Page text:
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Before we start laughing at Roger Goodell’s idea—by way of Buccaneers coach Greg Schiano—of eliminating kickoffs and replacing them with punts, let’s first analyze what this would mean for the game. The suggestion would work like this: Instead of kicking off after a score or to start a half of play, teams would be given the ball in a fourth-down-and-15-yards-to-go situation. Teams could choose to punt, which would accomplish the same purpose as a kickoff—serving possession to the other team. However, the offense could also elect to go for it. This wrinkle would replace the onside kick.
Schiano chose 15 yards as the distance to go for a reason. The success rate for converting do-or-die plays with 15 yards to go is the same as for onside kicks, 19 percent. One exception is that “surprise” onside kicks—attempted when the kicking team is not in desperate circumstances—are recovered far more frequently, at over 50 percent. Under the new rule, the equivalent of a surprise onside kick would be a fake punt—a far more challenging conversion.
Starting field position for the receiving team would be affected, too. Currently, with the kickoff line at the 35-yard line, the average starting field position following a kickoff is a team’s own 22. Punts from a team’s own 30 net an average of 38 yards, moving the average starting field position 10 yards further upfield, to the 32.
This will simultaneously increase scoring and reduce the effective value of a score. Points will rise, but less than you might think. It will certainly be easier for the receiving team to score. In typical situations the chance of a touchdown will increase from about 17 percent to 20 percent. Field goal chances will increase similarly.
Touchdown-return frequency will be affected as well. Over the past two seasons, under the new kickoff rules, kickoffs are returned for touchdowns just 0.2 percent of the time. Punts from near the kicking team’s own 30-yard line are returned for touchdowns slightly over 1 percent of the time.
Punts tend to have a much higher variance than kickoffs, meaning that the spread of outcomes is wider. Kickoffs are highly predictable, especially now that touchbacks are so much more common. Punt distances and return yardage vary much more than for kickoffs. It’s not just yardage that varies, but turnovers, too. Lost fumbles are more common with punts. Slightly under 1 percent of (non-onside) kickoffs since 2011 result in turnovers. Punts from the 30-yard line region of the field result in turnovers 2 percent of the time, over twice as often. If the new rule were to take effect, things would get a little more exciting.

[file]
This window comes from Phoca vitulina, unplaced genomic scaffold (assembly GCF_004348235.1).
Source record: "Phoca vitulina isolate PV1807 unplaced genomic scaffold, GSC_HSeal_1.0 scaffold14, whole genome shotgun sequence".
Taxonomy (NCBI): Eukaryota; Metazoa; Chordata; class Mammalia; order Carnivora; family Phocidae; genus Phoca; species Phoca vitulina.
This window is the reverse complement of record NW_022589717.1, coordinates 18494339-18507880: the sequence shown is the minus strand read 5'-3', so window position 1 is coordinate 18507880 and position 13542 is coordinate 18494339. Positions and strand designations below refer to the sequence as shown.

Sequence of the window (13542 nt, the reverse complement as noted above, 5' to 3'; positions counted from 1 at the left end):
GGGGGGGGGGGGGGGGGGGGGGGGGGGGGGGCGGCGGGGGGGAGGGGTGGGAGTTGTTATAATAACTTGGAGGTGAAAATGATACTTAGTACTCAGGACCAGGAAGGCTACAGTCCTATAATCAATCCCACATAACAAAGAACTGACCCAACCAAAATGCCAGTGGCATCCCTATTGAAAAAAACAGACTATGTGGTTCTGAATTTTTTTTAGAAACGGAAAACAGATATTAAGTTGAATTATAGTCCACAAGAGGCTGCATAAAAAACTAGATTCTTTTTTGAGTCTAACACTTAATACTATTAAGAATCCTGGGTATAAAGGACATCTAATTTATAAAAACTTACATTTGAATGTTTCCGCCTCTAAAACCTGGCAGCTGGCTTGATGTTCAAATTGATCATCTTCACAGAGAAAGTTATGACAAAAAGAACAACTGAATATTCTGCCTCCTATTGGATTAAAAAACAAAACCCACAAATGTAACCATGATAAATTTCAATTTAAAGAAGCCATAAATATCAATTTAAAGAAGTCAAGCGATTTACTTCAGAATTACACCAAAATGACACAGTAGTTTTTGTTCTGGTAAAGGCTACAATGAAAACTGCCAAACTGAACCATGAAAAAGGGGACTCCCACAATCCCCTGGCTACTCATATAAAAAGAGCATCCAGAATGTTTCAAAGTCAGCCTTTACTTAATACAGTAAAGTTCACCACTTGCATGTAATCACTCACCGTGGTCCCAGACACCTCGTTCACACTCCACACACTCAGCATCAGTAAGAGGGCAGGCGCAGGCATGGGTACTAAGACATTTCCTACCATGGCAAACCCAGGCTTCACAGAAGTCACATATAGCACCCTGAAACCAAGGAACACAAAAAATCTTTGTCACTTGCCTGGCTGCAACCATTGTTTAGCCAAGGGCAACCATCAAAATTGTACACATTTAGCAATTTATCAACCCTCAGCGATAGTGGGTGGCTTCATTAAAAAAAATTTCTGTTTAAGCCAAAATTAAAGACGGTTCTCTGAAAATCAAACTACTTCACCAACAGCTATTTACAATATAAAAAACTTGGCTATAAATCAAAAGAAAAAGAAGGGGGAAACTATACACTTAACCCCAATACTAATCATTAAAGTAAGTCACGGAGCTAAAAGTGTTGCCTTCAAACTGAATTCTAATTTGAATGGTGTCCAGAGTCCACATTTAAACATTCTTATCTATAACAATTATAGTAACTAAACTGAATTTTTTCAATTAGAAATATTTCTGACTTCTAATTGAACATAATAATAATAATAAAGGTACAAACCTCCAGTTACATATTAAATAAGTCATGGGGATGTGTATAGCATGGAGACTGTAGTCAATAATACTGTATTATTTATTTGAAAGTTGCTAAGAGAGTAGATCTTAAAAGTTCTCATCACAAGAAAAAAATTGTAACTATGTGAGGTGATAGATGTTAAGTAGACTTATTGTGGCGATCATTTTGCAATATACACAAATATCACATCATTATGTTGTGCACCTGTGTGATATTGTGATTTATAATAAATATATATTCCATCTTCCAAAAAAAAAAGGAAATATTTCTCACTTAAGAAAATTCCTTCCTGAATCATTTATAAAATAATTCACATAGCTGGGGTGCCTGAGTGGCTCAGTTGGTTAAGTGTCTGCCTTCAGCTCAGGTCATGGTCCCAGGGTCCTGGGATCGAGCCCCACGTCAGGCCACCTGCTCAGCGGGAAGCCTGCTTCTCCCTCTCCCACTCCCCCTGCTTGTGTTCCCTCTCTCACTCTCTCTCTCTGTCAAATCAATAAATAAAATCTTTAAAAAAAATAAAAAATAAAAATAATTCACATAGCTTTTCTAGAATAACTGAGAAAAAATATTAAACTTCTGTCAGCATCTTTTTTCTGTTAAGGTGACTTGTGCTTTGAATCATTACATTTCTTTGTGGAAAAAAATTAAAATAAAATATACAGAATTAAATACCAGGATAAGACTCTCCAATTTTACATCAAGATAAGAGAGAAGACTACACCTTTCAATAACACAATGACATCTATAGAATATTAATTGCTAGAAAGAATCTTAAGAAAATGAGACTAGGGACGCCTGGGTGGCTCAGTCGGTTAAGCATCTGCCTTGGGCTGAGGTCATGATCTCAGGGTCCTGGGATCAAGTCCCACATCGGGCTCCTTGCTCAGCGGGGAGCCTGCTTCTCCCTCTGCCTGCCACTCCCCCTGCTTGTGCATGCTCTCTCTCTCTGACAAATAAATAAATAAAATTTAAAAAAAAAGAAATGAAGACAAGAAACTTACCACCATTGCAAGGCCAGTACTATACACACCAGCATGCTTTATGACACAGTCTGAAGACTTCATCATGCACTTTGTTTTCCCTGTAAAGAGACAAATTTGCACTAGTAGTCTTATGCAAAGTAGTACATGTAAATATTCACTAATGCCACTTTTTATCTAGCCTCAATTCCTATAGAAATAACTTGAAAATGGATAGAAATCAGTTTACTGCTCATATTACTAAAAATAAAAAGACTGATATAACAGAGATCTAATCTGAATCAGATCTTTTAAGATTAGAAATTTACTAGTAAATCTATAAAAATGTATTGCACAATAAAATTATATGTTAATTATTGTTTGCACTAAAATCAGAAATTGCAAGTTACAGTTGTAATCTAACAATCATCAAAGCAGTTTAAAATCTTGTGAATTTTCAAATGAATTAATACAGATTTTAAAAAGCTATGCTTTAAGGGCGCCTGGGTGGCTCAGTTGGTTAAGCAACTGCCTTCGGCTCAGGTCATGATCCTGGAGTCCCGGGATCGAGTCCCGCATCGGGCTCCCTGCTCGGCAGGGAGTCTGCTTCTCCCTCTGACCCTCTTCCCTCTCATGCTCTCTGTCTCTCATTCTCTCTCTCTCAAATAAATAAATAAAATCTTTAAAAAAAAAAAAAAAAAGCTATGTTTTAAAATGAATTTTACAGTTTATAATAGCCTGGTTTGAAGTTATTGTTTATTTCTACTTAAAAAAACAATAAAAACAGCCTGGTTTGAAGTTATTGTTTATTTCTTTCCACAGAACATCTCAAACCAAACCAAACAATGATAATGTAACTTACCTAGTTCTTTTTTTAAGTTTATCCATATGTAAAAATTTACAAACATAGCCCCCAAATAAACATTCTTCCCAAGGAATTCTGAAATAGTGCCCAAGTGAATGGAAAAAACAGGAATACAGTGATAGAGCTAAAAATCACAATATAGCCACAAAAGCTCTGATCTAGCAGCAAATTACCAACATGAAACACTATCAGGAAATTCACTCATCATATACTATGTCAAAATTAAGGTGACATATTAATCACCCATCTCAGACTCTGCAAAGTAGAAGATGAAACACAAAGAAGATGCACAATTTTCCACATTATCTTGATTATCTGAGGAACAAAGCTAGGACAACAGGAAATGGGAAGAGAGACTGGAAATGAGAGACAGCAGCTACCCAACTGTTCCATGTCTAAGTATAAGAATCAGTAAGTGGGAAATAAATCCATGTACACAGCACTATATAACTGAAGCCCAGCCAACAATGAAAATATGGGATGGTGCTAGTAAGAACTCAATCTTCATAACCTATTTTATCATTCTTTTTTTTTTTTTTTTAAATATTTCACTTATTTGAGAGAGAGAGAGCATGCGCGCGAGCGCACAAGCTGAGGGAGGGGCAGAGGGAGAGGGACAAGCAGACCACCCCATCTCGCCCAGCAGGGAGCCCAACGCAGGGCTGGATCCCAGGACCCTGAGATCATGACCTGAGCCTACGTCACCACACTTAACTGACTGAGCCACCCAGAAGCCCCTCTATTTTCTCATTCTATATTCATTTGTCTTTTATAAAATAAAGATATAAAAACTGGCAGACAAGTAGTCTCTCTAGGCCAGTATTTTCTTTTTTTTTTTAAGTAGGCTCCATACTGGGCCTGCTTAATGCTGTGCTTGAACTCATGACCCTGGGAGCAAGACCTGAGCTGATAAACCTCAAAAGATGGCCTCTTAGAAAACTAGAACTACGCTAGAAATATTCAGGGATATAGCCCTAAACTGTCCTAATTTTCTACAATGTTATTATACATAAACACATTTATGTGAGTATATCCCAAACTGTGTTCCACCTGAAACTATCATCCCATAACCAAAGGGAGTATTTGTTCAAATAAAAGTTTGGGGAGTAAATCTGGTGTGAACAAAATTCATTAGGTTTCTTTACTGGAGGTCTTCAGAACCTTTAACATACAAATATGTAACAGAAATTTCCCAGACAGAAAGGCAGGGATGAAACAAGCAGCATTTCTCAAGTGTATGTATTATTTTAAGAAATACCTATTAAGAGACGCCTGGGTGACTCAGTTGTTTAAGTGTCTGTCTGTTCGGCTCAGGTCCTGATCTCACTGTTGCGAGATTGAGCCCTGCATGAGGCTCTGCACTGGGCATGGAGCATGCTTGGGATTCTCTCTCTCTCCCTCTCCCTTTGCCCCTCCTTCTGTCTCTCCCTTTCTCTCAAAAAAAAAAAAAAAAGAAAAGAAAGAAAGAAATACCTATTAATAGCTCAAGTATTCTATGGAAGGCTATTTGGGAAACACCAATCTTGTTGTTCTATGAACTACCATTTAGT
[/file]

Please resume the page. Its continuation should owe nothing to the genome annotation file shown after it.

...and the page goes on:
With proposed rule changes like these, I ask myself, “What if things had always been this way? Would we want to change from that to the way things are now?” If football didn’t have the extra point—an odd play that’s meaningless to game outcomes 99.9 percent of the time—would we want to invent one? Probably not.
In this case, if we’d always started the game with a punt, would we want to invent the kickoff? It’s not so clear. With the yard line of the kickoff now at the 35 and as placekickers continue their trend of booting the ball farther, it won’t be long before every kickoff is a touchback. The kickoff might soon become like the extra point—a boring formality.
I’m a traditionalist, so all things being equal I’d certainly prefer to keep the kickoff the way it is. But that may not be possible in the current climate. The greatest nonlegal threat to the NFL’s place atop the American sports landscape is the growing public distaste for violence. Whether kickoffs are in fact more dangerous than scrimmage plays—what with all the routine subconcussive trauma on the line—is immaterial to the NFL. The league is operating in the realm of perception now. Roger Goodell needs to look busy, even if he’s only busily dressing windows.